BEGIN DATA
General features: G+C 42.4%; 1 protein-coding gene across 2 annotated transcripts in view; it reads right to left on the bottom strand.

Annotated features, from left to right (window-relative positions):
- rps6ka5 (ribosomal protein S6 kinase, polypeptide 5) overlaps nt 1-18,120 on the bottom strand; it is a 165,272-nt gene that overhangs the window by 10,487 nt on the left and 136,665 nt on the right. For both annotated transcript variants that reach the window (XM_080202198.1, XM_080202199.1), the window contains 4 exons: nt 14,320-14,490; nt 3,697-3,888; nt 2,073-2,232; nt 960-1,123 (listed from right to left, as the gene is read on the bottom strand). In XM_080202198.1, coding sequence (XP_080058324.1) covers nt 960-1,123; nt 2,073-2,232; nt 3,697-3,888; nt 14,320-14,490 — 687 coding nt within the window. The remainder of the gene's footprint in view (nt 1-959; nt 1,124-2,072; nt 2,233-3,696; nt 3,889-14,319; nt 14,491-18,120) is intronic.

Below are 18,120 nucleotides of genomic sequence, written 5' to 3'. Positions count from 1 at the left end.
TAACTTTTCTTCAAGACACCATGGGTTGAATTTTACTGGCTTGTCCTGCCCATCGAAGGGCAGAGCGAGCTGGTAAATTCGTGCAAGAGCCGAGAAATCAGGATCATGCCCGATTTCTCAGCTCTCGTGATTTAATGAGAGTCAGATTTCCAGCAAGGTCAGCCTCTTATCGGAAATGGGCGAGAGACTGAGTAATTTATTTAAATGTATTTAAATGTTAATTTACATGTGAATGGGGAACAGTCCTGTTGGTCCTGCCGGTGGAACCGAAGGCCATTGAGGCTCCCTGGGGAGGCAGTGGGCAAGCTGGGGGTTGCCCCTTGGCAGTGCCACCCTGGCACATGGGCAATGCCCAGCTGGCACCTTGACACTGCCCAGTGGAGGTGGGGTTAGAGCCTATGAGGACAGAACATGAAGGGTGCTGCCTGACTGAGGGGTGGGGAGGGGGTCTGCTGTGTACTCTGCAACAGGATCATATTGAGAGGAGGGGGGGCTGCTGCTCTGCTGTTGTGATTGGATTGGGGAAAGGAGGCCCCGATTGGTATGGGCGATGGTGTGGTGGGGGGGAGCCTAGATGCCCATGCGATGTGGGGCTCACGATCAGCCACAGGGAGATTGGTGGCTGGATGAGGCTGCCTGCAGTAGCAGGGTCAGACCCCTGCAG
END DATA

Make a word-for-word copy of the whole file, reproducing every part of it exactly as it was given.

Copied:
General features: G+C 42.4%; 1 protein-coding gene across 2 annotated transcripts in view; it reads right to left on the bottom strand.

Annotated features, from left to right (window-relative positions):
- rps6ka5 (ribosomal protein S6 kinase, polypeptide 5) overlaps nt 1-18,120 on the bottom strand; it is a 165,272-nt gene that overhangs the window by 10,487 nt on the left and 136,665 nt on the right. For both annotated transcript variants that reach the window (XM_080202198.1, XM_080202199.1), the window contains 4 exons: nt 14,320-14,490; nt 3,697-3,888; nt 2,073-2,232; nt 960-1,123 (listed from right to left, as the gene is read on the bottom strand). In XM_080202198.1, coding sequence (XP_080058324.1) covers nt 960-1,123; nt 2,073-2,232; nt 3,697-3,888; nt 14,320-14,490 — 687 coding nt within the window. The remainder of the gene's footprint in view (nt 1-959; nt 1,124-2,072; nt 2,233-3,696; nt 3,889-14,319; nt 14,491-18,120) is intronic.

Below are 18,120 nucleotides of genomic sequence, written 5' to 3'. Positions count from 1 at the left end.
TAACTTTTCTTCAAGACACCATGGGTTGAATTTTACTGGCTTGTCCTGCCCATCGAAGGGCAGAGCGAGCTGGTAAATTCGTGCAAGAGCCGAGAAATCAGGATCATGCCCGATTTCTCAGCTCTCGTGATTTAATGAGAGTCAGATTTCCAGCAAGGTCAGCCTCTTATCGGAAATGGGCGAGAGACTGAGTAATTTATTTAAATGTATTTAAATGTTAATTTACATGTGAATGGGGAACAGTCCTGTTGGTCCTGCCGGTGGAACCGAAGGCCATTGAGGCTCCCTGGGGAGGCAGTGGGCAAGCTGGGGGTTGCCCCTTGGCAGTGCCACCCTGGCACATGGGCAATGCCCAGCTGGCACCTTGACACTGCCCAGTGGAGGTGGGGTTAGAGCCTATGAGGACAGAACATGAAGGGTGCTGCCTGACTGAGGGGTGGGGAGGGGGTCTGCTGTGTACTCTGCAACAGGATCATATTGAGAGGAGGGGGGGCTGCTGCTCTGCTGTTGTGATTGGATTGGGGAAAGGAGGCCCCGATTGGTATGGGCGATGGTGTGGTGGGGGGGAGCCTAGATGCCCATGCGATGTGGGGCTCACGATCAGCCACAGGGAGATTGGTGGCTGGATGAGGCTGCCTGCAGTAGCAGGGTCAGACCCCTGCAG